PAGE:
Tithi is the Vedic date of the Lunar calendar and is a measure of the distance between the Sun and the Moon starting from Pratipada when they conjoin at Pūrnima when they oppose at 180 degrees. There are 15 Tithi in the Śukla Pakṣa (Waxing Phase) and 15 Tithi in the waning phase (Kṛṣṇa pakṣa) (Refer Table-1). Each Tithi is an angle of 12 degrees. This angle is mathematically represented as:
Angle = Longitude of Moon – Longitude of the Sun
and, Tithi = Angle / 120
Table 2: Tithi or the Vedic date (All angles in degrees)

Pakṣa Tithi Angle Tithi Angle Tithi Angle
Śukla Pakṣa Pratipad-1  0 -12 Dwiteeya-2 12-24 Truteeya-3 24-36
Chaturhi-4 36-48 Panchami-5 48-60 Shasti-6 60-72
Saptami-7 72-84 Astami-8 84-96 Navami-9 96-108
Daśāmi-10 108-120 Ekadasi-11 120-132 Dwadasi-12 132-144
Trayodasi-13 144-156 Chaturdasi-14 156-168 Purnima-15 168-180
Kṛṣṇa Pakṣa Pratipad-1 180-192 Dwiteeya-2 192-204 Truteeya-3 204-216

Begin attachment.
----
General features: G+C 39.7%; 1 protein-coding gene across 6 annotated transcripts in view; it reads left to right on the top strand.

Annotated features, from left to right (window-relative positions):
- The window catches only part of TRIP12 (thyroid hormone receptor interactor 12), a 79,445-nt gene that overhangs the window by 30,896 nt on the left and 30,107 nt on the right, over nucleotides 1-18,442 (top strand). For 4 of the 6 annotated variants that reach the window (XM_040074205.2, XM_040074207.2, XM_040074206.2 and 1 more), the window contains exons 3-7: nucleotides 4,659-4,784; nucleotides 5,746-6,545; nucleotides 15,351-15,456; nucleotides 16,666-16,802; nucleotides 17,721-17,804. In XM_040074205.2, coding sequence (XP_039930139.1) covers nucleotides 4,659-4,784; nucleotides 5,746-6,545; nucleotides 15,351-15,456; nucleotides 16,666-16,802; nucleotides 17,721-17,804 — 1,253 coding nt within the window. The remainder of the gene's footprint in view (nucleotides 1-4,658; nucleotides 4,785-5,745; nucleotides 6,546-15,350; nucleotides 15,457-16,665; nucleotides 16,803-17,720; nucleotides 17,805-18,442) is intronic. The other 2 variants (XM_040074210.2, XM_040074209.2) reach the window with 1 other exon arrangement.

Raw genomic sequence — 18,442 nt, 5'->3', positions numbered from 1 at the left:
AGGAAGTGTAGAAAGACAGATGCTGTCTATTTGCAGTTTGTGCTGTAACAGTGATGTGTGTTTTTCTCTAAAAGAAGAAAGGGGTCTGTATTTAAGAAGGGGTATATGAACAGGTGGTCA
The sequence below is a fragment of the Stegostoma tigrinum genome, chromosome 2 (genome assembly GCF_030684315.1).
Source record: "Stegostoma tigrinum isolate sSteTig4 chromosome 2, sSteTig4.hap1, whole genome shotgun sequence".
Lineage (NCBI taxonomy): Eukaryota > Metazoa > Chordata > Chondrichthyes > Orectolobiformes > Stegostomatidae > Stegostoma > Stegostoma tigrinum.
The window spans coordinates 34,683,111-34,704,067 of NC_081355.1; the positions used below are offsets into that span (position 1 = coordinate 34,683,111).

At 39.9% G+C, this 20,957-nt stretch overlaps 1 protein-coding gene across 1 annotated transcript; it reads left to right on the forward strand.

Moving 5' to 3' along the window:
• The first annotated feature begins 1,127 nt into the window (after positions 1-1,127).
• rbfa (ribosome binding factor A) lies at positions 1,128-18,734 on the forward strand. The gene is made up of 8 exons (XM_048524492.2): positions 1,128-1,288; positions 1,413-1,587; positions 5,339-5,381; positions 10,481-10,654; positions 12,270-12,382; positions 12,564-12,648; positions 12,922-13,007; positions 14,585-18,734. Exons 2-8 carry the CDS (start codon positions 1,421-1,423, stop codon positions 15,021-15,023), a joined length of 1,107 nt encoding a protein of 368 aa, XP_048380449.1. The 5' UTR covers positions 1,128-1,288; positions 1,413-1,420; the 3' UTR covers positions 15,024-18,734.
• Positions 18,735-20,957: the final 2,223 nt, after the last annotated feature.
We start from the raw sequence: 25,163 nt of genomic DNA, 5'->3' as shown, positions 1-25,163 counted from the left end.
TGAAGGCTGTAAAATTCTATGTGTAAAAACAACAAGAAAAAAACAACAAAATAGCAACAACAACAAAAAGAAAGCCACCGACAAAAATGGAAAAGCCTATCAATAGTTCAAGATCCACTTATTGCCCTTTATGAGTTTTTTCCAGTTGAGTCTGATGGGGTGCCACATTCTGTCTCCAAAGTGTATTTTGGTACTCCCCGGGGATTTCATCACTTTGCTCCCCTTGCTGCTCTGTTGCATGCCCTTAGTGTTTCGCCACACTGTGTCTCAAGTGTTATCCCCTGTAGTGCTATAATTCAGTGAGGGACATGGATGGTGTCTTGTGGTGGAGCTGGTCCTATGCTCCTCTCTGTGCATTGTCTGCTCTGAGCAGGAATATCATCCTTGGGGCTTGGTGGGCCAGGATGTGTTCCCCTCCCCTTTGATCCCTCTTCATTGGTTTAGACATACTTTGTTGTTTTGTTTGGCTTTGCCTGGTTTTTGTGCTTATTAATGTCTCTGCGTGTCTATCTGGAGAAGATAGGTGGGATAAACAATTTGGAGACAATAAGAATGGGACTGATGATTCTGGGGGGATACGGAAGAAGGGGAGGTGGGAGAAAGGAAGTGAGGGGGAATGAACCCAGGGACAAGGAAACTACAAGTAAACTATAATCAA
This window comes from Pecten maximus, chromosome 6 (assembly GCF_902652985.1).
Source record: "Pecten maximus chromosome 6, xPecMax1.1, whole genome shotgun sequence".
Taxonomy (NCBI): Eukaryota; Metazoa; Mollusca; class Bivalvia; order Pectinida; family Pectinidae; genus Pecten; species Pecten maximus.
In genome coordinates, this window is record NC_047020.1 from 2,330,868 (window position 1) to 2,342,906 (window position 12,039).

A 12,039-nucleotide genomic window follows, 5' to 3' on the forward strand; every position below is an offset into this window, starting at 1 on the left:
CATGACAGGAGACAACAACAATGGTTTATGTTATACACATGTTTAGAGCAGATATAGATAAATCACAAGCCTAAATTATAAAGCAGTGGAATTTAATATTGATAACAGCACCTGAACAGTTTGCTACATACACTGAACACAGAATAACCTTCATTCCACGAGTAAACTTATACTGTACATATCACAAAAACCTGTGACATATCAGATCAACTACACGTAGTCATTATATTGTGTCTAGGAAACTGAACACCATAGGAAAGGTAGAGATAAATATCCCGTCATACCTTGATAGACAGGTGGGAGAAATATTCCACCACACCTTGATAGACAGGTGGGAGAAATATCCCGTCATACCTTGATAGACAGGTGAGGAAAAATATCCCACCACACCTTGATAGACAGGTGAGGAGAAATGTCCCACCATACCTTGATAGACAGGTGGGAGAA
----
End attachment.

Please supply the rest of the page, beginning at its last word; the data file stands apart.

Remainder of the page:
Chaturhi-4 216-228 Panchami-5 228-240 Shasti-6 240-252
Saptami-7 252-264 Astami-8 264-276 Navami-9 276-288
Daśāmi-10 288-300 Ekadasi-11 300-312 Dwadasi-12 312-324
Trayodasi-13 324-336 Chaturdasi-14 336-348 Amavasya-0 348-360


[1] āditya is the name of the Sun God as born from Aditi [the mother of the Gods or Deva (Deva is derived from Diva, meaning the giver of light or enlightenment)]. There are 12 Āditya or Sun Gods for each of the 12 months of Solar transit through the 12 signs. To find your Sun God/Āditya, refer to Vedic Remedies in Astrology by Sanjay Rath.

[2] Ketu, the descending node is the co-lord of Scorpio

[3] Rahu, the ascending node is the co-lord of Aquarius

[4] Ayanāṁśa: this is the precession of the solar system and is to be added or subtracted from the zero point of Aries in the western chart to arrive at the Vedic Horoscope. For example, the solar ingress into Aries resulting in the start of the Aries Month in western astrology is March 21. However, the Ayanāṁśa at present (2000 AD) is about 23 degrees and adding 23 days to March 21 we get April 14 as the date for Solar ingress into Aries in the Vedic Calendar.

[5] Based on the traditional period of 25,827 years to cover 360 Degrees of the zodiac.

[6] Cheiro Book of numbers, Page 19.